In the 1960s Bill Baroody Sr, president of the American Enterprise Institute (AEI) coined a phrase that became famous: the competition of ideas is fundamental to a free society. AEI and other conservative think-tanks were setting out to develop an alternative set of ideas that were intended to challenge the liberal orthodoxy that dominated policy debates in Washington and on college campuses throughout the United States. AEI and many of the think-tanks in Washington ultimately achieved their objective through thoughtful and independent analysis of policy issues.
In the last decade, however, this marketplace of ideas has been transformed into an uncivil war of ideas between conservative and liberal ideologues. Think-tanks and their scholars are becoming the latest casualties in this ground war. Think-tanks, long recognised for their independent analysis, are now at risk of losing their credibility and independence as they get drawn into and polarised by this conflict. How and why did this happen? More importantly, what can be done about it?
Liberals love to blame conservatives for their own declining influence at the national and state level. They complain about being out-spent by the donors on the right. Conservatives counter that the majority of the 1,500 think-tanks in the US are on college campuses and are controlled by the liberal elite. They also suggest that the majority of private foundations are of a liberal persuasion. Some scholars and journalists go so far as to suggest that liberal donors only support "objective research," and that is why the left is losing the war of ideas.
Such simplistic and one-sided explanations miss the big picture. They also enable the partisan merchants of fear on both sides to raise huge sums of money while providing a smokescreen for the shortcomings of their analysis.
Also in openDemocracy, articles and analyses about think-tanks and public-policy research:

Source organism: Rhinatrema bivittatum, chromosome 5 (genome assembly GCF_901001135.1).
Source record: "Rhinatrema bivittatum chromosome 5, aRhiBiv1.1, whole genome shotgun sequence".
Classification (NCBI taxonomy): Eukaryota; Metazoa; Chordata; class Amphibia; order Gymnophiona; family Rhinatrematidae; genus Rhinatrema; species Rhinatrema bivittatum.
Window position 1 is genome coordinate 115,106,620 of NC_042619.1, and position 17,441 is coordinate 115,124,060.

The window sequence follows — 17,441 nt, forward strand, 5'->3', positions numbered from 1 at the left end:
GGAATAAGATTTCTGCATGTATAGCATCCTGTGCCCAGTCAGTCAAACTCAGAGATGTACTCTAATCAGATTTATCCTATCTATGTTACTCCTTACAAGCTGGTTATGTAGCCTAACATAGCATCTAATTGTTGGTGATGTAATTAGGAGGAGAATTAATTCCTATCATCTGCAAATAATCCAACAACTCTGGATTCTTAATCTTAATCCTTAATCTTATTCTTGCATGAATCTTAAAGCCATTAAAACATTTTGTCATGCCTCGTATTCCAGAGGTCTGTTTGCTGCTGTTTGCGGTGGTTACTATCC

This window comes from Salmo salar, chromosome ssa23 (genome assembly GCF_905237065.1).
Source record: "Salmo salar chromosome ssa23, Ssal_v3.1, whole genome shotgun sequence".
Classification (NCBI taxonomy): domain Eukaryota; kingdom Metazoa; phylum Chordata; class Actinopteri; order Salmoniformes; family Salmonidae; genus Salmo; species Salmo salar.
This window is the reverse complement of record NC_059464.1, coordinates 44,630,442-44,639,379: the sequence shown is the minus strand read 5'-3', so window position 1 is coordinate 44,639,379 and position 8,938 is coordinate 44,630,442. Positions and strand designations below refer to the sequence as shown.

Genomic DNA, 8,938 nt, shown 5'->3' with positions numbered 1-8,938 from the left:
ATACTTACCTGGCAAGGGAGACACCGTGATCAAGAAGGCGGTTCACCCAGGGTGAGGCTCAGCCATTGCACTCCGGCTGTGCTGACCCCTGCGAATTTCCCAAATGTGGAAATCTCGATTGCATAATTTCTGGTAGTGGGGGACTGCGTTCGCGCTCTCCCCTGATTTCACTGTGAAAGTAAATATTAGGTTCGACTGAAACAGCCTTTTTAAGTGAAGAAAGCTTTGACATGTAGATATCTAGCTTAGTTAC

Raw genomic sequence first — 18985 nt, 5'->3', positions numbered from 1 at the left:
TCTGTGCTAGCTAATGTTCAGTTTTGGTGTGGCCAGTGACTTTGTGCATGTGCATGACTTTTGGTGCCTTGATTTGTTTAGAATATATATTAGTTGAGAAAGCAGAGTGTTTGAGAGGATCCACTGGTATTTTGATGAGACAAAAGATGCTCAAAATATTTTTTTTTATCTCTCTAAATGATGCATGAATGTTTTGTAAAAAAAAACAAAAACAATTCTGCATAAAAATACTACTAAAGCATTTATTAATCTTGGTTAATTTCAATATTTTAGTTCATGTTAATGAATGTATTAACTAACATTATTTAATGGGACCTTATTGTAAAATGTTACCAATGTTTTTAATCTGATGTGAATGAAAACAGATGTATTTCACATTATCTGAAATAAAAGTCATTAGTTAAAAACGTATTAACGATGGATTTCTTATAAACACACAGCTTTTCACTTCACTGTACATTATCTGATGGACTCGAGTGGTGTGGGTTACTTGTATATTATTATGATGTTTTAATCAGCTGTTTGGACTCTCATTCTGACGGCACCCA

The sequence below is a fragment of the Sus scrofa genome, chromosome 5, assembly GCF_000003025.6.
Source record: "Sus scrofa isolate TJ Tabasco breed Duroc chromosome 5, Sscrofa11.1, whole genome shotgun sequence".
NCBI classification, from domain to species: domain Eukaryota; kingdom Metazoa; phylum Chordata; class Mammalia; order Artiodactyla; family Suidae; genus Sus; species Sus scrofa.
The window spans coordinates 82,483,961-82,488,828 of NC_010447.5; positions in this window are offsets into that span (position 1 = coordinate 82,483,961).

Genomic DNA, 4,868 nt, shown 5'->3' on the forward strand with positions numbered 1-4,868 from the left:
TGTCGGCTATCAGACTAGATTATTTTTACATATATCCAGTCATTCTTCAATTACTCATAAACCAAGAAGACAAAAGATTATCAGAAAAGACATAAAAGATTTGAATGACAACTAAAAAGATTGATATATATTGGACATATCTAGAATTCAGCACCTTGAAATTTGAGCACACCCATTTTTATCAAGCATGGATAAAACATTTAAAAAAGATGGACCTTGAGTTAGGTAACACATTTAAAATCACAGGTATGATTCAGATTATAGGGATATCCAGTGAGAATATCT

Ian Christie, Rebecca Willis, et al, Coming or going? NGOs in the new political landscape (August 2001)
Geoff Mulgan, Global comparisons in policy-making: the view from the centre (June 2003)
Tom Bentley, Governance as learning: the challenge of democracy (June 2003)
Stephen Bowen, Full-spectrum human rights: Amnesty International rethinks (June 2005)
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What has happened
To understand what is really going on, we must consider the sevenfold range of environmental forces that have impacted on the ability of think-tanks to provide independent analysis and advice:
- the development of partisan politics
- the growth of liberal and conservative advocacy groups
- the restrictive funding policies of donors
- the growth of specialised think-tanks
- the narrow and short-term orientation of congress and the White House
- the tyranny of myopic academic disciplines
- the growth of 24/7 cable news networks.
Data collected from thirty-four of the leading United States think-tanks found that the rise in partisan politics and the pressure to align politically is polarising Washington think-tanks and compromising the quality of their debate and research. At the same time, cable news networks have created a demand for soundbites rather than sound analysis.
Even more troubling is the fact that some liberal and conservative think-tanks have lost their independence and have been captured by these larger forces and a worldview that is negative and misanthropic. The convergence of these trends in recent years has threatened the important role think-tanks play in helping policy-makers meet the domestic and international challenges the United States faces.
Partisanship and the clash of cultures in Washington have recently reached a fevered pitch. One think-tank executive has noted that partisan politics creates a situation where there is little or no interest in balanced analysis because if a group does not lend unquestioned support on an issue, the group is thought to be as an ally of the enemy.
How then can think-tanks address complex and dynamic issues, if answers have to be defined on partisan lines? What would happen if the public becomes willing to dismiss a particular institutions report based simply on its liberal or conservative agenda, rather than engaging in proper discussion of potential merits within a particular policy proposal?